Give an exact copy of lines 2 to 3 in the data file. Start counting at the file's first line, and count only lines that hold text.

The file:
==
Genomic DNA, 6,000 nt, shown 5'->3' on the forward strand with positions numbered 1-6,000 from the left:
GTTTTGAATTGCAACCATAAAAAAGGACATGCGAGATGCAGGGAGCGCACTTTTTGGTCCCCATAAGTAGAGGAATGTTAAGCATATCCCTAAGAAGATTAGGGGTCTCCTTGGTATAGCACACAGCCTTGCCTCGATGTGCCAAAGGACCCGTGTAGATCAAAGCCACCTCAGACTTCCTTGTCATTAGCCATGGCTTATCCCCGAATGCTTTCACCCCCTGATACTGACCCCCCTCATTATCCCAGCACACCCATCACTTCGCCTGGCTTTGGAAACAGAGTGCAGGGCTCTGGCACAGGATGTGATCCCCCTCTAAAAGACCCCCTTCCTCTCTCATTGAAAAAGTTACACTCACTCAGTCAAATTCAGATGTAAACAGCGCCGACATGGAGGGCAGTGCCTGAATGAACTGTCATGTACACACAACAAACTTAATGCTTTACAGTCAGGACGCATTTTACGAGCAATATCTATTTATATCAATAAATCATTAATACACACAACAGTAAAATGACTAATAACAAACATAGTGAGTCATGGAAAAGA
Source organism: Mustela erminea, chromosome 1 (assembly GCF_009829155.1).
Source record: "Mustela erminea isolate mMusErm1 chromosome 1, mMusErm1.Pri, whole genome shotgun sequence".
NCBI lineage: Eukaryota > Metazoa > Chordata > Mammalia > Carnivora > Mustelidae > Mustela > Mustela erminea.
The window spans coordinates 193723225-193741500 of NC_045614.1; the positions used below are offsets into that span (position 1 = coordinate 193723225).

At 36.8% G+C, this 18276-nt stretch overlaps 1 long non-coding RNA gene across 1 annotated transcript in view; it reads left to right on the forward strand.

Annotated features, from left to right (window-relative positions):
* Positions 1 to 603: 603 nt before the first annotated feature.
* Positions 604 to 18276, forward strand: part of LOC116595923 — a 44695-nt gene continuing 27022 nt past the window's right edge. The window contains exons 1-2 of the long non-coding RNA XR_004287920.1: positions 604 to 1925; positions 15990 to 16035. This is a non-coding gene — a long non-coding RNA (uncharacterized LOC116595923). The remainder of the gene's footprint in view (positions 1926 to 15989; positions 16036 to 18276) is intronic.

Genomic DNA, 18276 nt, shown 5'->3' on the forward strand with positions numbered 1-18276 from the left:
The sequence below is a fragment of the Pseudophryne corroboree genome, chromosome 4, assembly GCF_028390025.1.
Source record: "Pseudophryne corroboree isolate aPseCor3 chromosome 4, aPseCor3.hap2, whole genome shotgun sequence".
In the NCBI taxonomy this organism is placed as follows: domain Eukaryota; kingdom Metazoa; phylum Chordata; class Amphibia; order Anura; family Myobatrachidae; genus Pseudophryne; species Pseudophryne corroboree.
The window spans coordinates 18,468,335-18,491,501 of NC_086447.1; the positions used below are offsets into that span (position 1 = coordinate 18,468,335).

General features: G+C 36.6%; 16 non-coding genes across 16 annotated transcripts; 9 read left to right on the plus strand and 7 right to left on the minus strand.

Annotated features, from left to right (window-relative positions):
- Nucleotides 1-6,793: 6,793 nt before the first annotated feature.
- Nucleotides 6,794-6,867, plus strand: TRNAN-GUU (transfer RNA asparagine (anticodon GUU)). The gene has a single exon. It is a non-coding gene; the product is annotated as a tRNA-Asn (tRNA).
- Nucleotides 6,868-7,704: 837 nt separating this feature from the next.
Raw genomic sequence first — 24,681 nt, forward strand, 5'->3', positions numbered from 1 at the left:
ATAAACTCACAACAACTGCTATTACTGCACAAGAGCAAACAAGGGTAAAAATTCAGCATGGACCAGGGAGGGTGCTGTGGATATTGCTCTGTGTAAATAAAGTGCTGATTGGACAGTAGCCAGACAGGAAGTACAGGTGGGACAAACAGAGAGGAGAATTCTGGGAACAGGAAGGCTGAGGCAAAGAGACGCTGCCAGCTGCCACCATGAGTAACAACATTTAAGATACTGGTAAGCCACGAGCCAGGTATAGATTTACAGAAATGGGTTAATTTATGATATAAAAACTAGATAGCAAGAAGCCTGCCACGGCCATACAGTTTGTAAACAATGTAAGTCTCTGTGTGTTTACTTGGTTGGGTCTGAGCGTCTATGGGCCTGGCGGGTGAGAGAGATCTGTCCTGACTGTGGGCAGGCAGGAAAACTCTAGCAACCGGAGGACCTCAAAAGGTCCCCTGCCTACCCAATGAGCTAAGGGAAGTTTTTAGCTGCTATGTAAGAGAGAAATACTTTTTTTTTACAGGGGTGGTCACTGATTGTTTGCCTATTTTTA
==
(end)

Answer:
GTTTTGAATTGCAACCATAAAAAAGGACATGCGAGATGCAGGGAGCGCACTTTTTGGTCCCCATAAGTAGAGGAATGTTAAGCATATCCCTAAGAAGATTAGGGGTCTCCTTGGTATAGCACACAGCCTTGCCTCGATGTGCCAAAGGACCCGTGTAGATCAAAGCCACCTCAGACTTCCTTGTCATTAGCCATGGCTTATCCCCGAATGCTTTCACCCCCTGATACTGACCCCCCTCATTATCCCAGCACACCCATCACTTCGCCTGGCTTTGGAAACAGAGTGCAGGGCTCTGGCACAGGATGTGATCCCCCTCTAAAAGACCCCCTTCCTCTCTCATTGAAAAAGTTACACTCACTCAGTCAAATTCAGATGTAAACAGCGCCGACATGGAGGGCAGTGCCTGAATGAACTGTCATGTACACACAACAAACTTAATGCTTTACAGTCAGGACGCATTTTACGAGCAATATCTATTTATATCAATAAATCATTAATACACACAACAGTAAAATGACTAATAACAAACATAGTGAGTCATGGAAAAGA
Source organism: Mustela erminea, chromosome 1 (assembly GCF_009829155.1).